By 1972, members of the Draugen Diving Club from the nearby town of Trondheim had rediscovered where S-Sugar was resting on the lake’s bottom. That October the RAF sent several professional divers to take a closer look. The Halifax was partially mired in mud, broken and scarred, but still readily identifiable. The divers located the gun turrets, even swimming inside the fuselage up to the cockpit, where their flashlights made the luminescent instrument panels glow through the darkened depths. The bomber’s controls could still be moved by hand.
Even after three decades, the lake’s cold fresh water, less corrosive and harsh than salty ocean water, had proved a relatively benign environment. The most serious damage to S-Sugar was the loss of its outer starboard engine, which had sustained a direct hit from flak. A few other bits and pieces were missing, taken as souvenirs by amateur divers, and at some point the tailwheel tire had broken free and floated to the surface, after which a farmer fished it out and turned it into a makeshift flower pot.
In June 1973, an RAF team arrived in Norway for “Operation Halifax.” Assisted by members of the diving club that had originally located the airplane, RAF divers attached 54 40-gallon oil drums to S-Sugar at strategic points, then filled the drums with compressed air to raise the bomber to the surface. It didn’t work at first. S-Sugar sank back down into the mud, its weakened outer starboard wing breaking off in the process. But three days later the team tried again, and this time the Halifax broke the surface of Lake Hoklingen shortly after 2 p.m., to the cheers and applause of a large crowd gathered along the shore. Towed to shore by motorboat, the bomber was then pulled farther onto dry land by bulldozers.
Although missing its outer starboard wing and one of its Rolls-Royce Merlins, S-Sugar still offered testimony of its gallant attack on Tirpitz. Its machine guns held about 8,000 rounds of ammunition, unopened food and survival packs were still inside the fu selage and some of the crew’s personal effects were found exactly where they had been left in 1942. Even the instrument panel promptly came back to life when dried out and hooked up to battery power.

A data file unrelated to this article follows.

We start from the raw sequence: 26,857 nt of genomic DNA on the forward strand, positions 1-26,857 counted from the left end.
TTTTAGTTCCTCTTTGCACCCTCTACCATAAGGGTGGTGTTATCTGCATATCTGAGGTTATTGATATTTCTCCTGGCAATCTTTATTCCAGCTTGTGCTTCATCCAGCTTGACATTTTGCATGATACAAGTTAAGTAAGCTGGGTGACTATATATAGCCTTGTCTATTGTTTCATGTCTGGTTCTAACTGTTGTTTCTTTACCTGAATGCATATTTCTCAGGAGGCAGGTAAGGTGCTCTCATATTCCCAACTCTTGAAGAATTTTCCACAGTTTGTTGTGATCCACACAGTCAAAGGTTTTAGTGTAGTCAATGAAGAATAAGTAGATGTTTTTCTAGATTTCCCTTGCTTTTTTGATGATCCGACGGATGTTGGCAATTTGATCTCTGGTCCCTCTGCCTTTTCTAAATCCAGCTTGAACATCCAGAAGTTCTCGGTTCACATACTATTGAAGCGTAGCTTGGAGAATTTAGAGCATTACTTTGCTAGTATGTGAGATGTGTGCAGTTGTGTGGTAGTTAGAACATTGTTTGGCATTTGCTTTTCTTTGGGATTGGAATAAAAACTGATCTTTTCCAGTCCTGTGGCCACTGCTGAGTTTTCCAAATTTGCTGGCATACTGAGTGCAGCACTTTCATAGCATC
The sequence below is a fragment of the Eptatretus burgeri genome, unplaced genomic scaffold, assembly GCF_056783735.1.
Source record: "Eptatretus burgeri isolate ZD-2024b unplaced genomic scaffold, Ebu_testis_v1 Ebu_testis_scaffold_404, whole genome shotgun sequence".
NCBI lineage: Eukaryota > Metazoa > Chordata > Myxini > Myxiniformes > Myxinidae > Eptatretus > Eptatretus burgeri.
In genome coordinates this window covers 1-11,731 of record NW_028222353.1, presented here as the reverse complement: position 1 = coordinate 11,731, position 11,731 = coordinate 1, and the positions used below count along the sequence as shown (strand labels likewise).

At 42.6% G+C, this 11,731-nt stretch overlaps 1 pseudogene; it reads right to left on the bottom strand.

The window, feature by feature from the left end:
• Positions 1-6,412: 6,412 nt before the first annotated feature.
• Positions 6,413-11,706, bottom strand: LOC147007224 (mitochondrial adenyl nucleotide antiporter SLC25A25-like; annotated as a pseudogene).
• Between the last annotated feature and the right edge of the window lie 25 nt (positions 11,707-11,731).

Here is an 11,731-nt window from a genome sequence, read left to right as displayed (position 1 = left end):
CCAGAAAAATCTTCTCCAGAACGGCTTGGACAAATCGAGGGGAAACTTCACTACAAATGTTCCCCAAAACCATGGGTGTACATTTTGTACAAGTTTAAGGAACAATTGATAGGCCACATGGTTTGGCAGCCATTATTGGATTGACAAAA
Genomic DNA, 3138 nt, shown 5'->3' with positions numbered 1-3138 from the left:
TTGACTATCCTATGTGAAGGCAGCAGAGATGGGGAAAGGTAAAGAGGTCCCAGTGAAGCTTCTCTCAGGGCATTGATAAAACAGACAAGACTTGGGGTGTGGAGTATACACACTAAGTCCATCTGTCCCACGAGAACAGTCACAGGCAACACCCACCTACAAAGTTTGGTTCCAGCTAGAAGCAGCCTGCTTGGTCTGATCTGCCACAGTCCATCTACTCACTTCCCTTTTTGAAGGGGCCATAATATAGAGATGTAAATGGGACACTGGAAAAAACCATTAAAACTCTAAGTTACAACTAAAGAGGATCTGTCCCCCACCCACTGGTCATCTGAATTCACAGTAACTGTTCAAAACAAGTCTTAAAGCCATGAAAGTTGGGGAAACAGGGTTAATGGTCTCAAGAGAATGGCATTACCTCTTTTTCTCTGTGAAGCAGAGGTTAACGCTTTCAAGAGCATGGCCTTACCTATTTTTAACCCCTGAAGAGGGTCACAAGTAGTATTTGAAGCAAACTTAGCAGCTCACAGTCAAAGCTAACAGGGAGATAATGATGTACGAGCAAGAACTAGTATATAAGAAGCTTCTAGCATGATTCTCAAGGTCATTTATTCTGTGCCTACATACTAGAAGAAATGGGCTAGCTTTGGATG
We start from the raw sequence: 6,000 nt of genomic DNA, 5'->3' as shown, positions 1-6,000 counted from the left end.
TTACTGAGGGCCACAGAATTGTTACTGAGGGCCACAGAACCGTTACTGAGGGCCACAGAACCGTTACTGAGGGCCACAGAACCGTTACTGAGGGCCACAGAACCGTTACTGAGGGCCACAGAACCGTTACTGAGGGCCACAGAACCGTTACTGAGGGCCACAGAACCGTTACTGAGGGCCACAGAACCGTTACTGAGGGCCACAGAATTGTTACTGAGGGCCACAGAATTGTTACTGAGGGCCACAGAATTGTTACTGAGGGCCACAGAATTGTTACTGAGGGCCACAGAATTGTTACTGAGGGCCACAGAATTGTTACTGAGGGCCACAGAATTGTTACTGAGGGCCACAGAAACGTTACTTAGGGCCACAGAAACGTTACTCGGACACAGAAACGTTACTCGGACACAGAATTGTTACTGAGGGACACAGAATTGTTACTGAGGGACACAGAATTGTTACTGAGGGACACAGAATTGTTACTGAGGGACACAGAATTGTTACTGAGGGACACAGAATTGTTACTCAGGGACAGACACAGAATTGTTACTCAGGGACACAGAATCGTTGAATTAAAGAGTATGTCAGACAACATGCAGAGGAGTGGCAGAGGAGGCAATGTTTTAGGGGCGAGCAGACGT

The recovery team carefully dismantled S-Sugar before its long-delayed journey home to England. The original intention was to fully restore the aircraft, starting with the forward fuselage section, which was moved to RAF Wyton to begin the process. But when part of the understructure collapsed, experts realized that the Halifax was too fragile to withstand a complete restoration. They decided to limit their efforts to the forward gun turret and the pilot’s and flight engineer’s instrument panels. Perhaps, it was suggested, S-Sugar could tell a more powerful story if the bomber was left mostly as it had been found, scarred by battle, rather than restored to pristine glory. Meanwhile, one of the remaining engines was restored and rebuilt by the Medway Aircraft Preservation Society—with such attention to detail that its starter motor was later borrowed to get a restored Spitfire off the ground.
After a 1983 ceremony attended by the Queen Mother and surviving crew members who had lived through that harrowing night in April 1942, Handley-Page Halifax W1048 S-Sugar went on permanent display in the Bomber Command Hall at the RAF Museum in Hendon. Although it had logged only 13 hours of official flight time and just one combat sortie, S-Sugar’s ultimate mission has turned out to be far more lasting and perhaps more important: serving as mute testimony to the bravery and sacrifice of the aircrews of all nations, particularly those that, unlike S-Sugar’s crew, never made it home.
Originally published in the March 2010 issue of Aviation History. To subscribe, click here.